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'Relying on Muslim-friendly allies...': Reactions from Pakistan on PM Modi's coalition government

The results of the Lok Sabha elections have made it clear that a coalition government will be formed this time. Pakistan is closely monitoring the outcome, with former diplomats and journalists continuously commenting on the developments.

Written by  Annesha Barua -- June 06th 2024 04:13 PM
'Relying on Muslim-friendly allies...': Reactions from Pakistan on PM Modi's coalition government

'Relying on Muslim-friendly allies...': Reactions from Pakistan on PM Modi's coalition government

PTC News Desk: Beyond India's boundaries, the Lok Sabha Elections' aftermath has caused significant impact, with Pakistan intently monitoring the developing political scene. Social media platforms were inundated with replies from former Pakistani diplomats and journalists as the results revealed the formation of a coalition administration, providing insight into their viewpoints.

As the opposition coalition India Block, which includes the Congress, secured 234 seats and the BJP-led NDA alliance secured a majority of 293 seats, focus turned to the performance of the ruling BJP under Prime Minister Modi. With 240 seats, the BJP could not muster a single majority, and this lessened power provoked responses on both sides of the border.


Abdul Basit, a former Pakistani diplomat, praised the Indian electorate on social media for rejecting "communal bigotry" and the BJP's plan for a Hindu Rashtra. In her comments, Basit touched on the subject of Kashmir, viewing the BJP candidates' electoral setback as evidence of the Kashmiri people's continuous fight for independence.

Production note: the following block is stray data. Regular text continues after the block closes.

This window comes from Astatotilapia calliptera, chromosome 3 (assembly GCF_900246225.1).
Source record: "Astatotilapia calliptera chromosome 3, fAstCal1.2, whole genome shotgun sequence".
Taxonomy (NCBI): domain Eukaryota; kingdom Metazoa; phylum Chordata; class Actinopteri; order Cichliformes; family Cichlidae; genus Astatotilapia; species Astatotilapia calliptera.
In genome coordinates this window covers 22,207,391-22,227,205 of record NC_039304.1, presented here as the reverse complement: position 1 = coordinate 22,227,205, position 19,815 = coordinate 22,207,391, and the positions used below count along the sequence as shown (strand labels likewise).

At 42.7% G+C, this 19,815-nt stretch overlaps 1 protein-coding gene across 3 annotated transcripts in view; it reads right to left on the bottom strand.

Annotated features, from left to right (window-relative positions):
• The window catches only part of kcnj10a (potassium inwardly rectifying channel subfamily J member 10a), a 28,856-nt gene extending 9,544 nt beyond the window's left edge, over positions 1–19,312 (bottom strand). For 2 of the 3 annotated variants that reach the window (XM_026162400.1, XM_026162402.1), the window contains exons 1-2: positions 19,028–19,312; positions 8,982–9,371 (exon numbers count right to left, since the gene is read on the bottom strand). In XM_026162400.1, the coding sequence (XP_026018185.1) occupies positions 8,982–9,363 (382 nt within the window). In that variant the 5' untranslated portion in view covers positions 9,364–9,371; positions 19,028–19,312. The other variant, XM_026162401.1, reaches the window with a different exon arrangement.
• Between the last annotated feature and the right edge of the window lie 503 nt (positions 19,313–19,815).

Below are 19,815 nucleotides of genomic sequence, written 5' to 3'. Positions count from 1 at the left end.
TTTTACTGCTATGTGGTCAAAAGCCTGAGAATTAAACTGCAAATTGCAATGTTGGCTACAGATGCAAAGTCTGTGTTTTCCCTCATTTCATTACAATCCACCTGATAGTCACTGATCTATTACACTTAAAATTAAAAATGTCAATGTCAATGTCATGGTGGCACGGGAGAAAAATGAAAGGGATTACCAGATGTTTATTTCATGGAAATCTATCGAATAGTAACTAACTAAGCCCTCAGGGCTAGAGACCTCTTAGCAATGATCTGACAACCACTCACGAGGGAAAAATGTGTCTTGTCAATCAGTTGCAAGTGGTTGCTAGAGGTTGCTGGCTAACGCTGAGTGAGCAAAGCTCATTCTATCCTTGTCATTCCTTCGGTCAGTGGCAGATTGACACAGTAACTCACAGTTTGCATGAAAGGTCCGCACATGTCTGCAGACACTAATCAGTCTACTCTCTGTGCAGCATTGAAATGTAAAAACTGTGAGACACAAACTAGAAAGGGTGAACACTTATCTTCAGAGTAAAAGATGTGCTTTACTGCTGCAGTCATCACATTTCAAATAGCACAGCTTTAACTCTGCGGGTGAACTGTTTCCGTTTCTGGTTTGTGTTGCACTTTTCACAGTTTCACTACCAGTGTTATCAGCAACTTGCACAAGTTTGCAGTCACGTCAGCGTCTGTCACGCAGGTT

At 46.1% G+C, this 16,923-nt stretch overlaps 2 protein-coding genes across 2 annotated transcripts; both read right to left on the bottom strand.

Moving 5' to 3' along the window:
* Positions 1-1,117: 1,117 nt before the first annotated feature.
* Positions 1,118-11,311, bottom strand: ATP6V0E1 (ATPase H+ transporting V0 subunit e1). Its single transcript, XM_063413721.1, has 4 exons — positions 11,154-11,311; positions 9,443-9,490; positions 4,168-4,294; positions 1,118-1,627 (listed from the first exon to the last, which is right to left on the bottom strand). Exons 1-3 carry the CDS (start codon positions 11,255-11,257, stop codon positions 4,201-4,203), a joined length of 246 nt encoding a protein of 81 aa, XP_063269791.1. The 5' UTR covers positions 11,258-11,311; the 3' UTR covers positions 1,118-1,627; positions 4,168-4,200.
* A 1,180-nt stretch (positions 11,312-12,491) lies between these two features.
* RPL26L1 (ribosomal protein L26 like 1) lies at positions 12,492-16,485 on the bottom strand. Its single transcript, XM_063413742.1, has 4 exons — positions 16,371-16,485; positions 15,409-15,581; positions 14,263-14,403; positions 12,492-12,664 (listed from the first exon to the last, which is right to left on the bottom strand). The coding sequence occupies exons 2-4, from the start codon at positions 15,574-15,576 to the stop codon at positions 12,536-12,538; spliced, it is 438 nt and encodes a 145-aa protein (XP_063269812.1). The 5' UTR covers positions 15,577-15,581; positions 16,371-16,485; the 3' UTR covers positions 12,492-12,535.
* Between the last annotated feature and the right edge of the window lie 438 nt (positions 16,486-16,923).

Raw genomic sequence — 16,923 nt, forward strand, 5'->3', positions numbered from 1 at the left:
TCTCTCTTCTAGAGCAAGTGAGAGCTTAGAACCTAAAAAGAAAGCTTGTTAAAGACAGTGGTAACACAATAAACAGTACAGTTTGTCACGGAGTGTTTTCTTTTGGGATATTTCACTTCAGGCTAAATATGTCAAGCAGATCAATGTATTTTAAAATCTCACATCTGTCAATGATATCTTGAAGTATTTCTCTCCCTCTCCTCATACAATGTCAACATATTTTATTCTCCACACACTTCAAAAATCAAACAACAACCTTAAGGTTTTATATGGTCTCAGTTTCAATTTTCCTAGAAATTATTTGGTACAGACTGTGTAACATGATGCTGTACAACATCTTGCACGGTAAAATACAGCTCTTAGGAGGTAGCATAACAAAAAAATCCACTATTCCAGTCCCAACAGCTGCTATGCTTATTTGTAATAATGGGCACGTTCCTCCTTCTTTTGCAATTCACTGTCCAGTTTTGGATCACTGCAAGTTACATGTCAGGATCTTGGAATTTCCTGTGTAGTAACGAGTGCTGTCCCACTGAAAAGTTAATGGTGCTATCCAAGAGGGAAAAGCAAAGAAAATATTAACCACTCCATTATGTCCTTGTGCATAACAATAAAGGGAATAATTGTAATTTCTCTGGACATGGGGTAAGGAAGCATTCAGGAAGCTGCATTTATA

An unclear future for Modi's government was foreseen by Fawad Chaudhary, the former Information Minister of Pakistan, who hinted at the possibility of midterm elections in India if the coalition partners play their cards well. His comments confirmed expectations for the stability of the Indian government.

Journalist Sabir Shakir of Pakistan emphasised that democracy and constitutional values triumphed over divisive rhetoric, as reported in Pakistan's premier newspaper Dawn. The headline celebrated India's victory over bigotry, portraying Modi's administration as reliant on allies who are tolerant to Muslims.

Indian Muslims feel alienated by the discriminatory policies and rhetoric of the Bharatiya Janata Party (BJP). This attitude was echoed by Omar R. Qureshi, the media advisor to former Pakistani foreign minister Bilawal Bhutto Zardari. In spite of the BJP's efforts to win over Indian Muslims, his retweet highlighted their disapproval of the party.

Hamid Mir, a journalist for Geo TV, questioned if political institutions could really guarantee Prime Minister Modi's preferred election result. His investigation into the implications of India's election outcomes provoked reflection on the function of institutions in constructing political narratives.

Pakistani observers keenly observed the dynamics of India's electoral environment from across the border, providing interpretations and analyses that emphasized the role of democracy in forming regional connections and perceptions.

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- With inputs from agencies

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